The old “you get what you pay for” axiom is thoroughly disputed in this immensely enjoyable free-to-play MMORPG.
Runes of Magic is testimony to the virtues of an open mind. Just 10 minutes into Frogster’s import of Taiwanese developer Runewaker Entertainment’s MMORPG, I had already dismissed it as a World of Warcraft rip off. Look at a few screenshots and you’ll understand why. Yet after just 2 hours into the game these apprehensions had been pushed aside. 4 hours after that my eyes were bloodshot and my rear had developed chair sores; such is the allure that this derivative but enjoyable game has, and in spades. Yes, Runes is a clone, but it’s far from a cheap Asian knock-off.
Let’s get this out of the way: Runes of Magic looks like World of Warcraft. A lot like it. Squint and you might believe it was Blizzard’s industry dominator. It also plays like World of Warcraft, with an interface system that will be instantly familiar to over 10 million gamers worldwide. But then WoW itself was not particularly original; instead Blizzard took the best elements from previous efforts and crammed them all into a streamlined, extremely accessible package. In several small ways Runes of Magic improves on that approach, and though its presentation is occasionally shoddy it’s a hell of a lot of fun. Further still, it’s “free.”
There’s a reason for those inverted commas above. Runes of Magic is a free-to-play RMT-based game – that is, it is entirely without charge to download and play online, but those wishing to surpass the competition may purchase additional augmentative items and vanity possessions, from the game’s Item Shop. Real money is traded online for in-game diamonds, which in turn can buy bonuses such as double experience points for a certain period or protective spells, and special armour and weapons. The equipment, however, can also be earned through quests and bought with virtual gold, maintaining a level of impartiality during PvP bouts.
But, if you’d rather do things the hard (and cheaper) way and you’re willing to invest considerable time into it, items can be customised by the Arcane Transmutor, a device which allows you to mix and match attributes from various weapons and armours, and is charged by earning Phirius Tokens from the plentiful daily quests. And that dilemma is essentially Runes of Magic in a nutshell: anyone who wants to progress though to the higher levels will be expected to spend either a) money, or b) time. Whether the ability to buy one’s development in an MMORPG is detrimental to the spirit of competitive play is open to debate, but as it’s the sole method via which a RMT-based game such as this can expect to generate revenue, it’s a realistic compromise.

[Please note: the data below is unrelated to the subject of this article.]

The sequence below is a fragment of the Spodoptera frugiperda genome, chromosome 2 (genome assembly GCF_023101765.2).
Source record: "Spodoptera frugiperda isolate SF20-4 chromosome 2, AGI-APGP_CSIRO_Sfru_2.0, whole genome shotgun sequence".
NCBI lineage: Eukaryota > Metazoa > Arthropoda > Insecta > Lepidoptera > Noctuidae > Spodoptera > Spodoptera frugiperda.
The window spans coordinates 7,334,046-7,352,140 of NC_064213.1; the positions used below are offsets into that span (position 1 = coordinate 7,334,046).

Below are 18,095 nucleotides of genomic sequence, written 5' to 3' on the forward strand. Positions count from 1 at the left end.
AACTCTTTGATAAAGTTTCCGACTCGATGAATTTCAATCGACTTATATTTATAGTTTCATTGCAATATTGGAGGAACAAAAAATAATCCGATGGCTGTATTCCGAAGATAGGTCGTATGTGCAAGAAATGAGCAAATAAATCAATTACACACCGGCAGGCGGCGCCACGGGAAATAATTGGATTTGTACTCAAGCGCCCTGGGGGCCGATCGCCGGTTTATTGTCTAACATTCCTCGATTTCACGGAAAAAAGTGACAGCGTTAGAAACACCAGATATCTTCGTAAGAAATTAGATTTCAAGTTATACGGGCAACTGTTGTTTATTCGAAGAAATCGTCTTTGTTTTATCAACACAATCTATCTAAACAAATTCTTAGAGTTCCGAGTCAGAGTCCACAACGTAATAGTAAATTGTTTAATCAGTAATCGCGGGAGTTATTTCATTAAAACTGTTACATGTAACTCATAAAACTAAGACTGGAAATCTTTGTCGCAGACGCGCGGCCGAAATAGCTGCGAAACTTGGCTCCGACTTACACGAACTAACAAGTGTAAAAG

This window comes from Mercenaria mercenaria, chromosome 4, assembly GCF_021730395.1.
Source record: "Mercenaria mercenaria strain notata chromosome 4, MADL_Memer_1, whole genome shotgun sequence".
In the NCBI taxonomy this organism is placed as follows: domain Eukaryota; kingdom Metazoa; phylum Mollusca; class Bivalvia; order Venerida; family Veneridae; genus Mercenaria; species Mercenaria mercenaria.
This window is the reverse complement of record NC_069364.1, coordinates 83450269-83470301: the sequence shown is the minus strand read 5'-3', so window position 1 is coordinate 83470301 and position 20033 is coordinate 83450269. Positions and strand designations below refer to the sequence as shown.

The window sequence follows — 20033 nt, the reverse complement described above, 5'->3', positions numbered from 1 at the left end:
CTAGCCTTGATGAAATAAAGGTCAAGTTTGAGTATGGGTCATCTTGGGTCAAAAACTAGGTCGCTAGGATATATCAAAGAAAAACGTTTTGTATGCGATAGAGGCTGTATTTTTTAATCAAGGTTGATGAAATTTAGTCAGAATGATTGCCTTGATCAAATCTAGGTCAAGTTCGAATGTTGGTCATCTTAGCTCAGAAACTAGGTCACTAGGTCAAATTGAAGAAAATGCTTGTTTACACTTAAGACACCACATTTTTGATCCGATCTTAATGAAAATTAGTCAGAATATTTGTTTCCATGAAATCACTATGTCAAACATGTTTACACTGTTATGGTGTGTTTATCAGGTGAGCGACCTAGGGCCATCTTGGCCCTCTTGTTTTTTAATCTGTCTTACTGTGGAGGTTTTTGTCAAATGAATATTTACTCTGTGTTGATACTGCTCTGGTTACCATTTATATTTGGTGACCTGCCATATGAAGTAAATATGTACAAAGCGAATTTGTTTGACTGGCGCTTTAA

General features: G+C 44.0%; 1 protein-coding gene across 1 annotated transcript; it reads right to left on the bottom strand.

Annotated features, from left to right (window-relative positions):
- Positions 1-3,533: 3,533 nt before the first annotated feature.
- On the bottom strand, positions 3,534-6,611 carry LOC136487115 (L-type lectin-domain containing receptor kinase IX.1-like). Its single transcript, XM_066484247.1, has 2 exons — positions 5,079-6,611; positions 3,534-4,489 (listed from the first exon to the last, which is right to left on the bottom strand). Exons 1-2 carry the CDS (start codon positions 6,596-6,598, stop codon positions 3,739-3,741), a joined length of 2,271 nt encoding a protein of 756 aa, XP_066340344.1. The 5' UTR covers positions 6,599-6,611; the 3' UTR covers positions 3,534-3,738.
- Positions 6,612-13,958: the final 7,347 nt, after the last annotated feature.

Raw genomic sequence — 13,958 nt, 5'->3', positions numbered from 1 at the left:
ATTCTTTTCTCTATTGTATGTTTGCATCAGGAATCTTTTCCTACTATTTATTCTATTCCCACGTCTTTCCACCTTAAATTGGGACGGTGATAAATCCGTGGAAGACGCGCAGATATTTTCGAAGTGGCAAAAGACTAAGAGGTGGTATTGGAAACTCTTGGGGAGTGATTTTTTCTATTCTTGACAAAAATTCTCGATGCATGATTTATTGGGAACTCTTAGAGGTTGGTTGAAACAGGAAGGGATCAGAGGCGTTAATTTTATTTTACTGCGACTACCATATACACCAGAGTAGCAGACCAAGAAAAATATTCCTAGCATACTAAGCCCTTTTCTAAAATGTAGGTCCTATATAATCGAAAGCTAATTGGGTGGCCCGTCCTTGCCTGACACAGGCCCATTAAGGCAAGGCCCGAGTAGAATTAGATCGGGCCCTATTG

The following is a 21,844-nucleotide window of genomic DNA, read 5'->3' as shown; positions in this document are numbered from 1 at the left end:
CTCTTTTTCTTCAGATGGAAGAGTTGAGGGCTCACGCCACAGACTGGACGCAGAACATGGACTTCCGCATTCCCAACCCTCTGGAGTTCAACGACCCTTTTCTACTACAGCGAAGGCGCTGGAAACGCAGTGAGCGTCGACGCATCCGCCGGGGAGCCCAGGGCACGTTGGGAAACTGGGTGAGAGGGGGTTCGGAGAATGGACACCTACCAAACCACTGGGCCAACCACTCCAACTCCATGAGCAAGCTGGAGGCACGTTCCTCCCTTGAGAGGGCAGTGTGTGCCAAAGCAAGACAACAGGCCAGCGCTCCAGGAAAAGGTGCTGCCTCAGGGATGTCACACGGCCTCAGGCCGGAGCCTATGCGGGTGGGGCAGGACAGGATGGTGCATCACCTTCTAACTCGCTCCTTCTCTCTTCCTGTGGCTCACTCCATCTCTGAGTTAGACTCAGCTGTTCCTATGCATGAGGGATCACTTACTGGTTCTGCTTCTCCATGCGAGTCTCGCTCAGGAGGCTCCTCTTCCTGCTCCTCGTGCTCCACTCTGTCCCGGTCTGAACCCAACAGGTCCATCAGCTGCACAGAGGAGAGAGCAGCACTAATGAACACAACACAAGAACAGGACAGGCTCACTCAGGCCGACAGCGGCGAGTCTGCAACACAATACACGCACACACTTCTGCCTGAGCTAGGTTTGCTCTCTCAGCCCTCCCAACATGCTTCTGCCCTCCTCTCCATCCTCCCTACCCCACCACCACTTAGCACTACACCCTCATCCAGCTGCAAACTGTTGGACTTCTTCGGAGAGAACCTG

As enjoyable as my moment in Taborea has been, I can’t help but feel that as your character’s level rises (currently it caps at 50) the need to reach for the credit card in order to progress will become more difficult to resist. Anyone planning on playing Runes for more than a few weeks will probably need to at purchase additional storage space and a permanent mount. Everything else may prove helpful but probably not indispensable. The vainer gamer can also waste his/her hard earned cash in the Styling Shop, if the colour of your avatar’s hair is truly worth real-world money.
For a game that hopes to entice players into buying its virtual wares, it’s not surprising that Runes of Magic gives you a charitable amount of items early in the game, with a seemingly endless supply of gifts and experience aids being presented to you at every level-up. Perhaps what will strike anyone adept at other MMORPGs most is how accommodating the game’s navigation system is. You’re rarely lost during a quest, but in the unlikely event that you do run out of things to do, a few clicks through the intuitive menus will effortlessly direct you towards the nearest mission-bearing NPC. Though the quests are rarely more inventive than the usual “find my lost son” and “slaughter me 10 pigs” chores, there’s so many to do at any one time, that just by aimlessly traversing the world of Taborea butchering every poor beast that crosses your path, you’re bound to complete a fair few.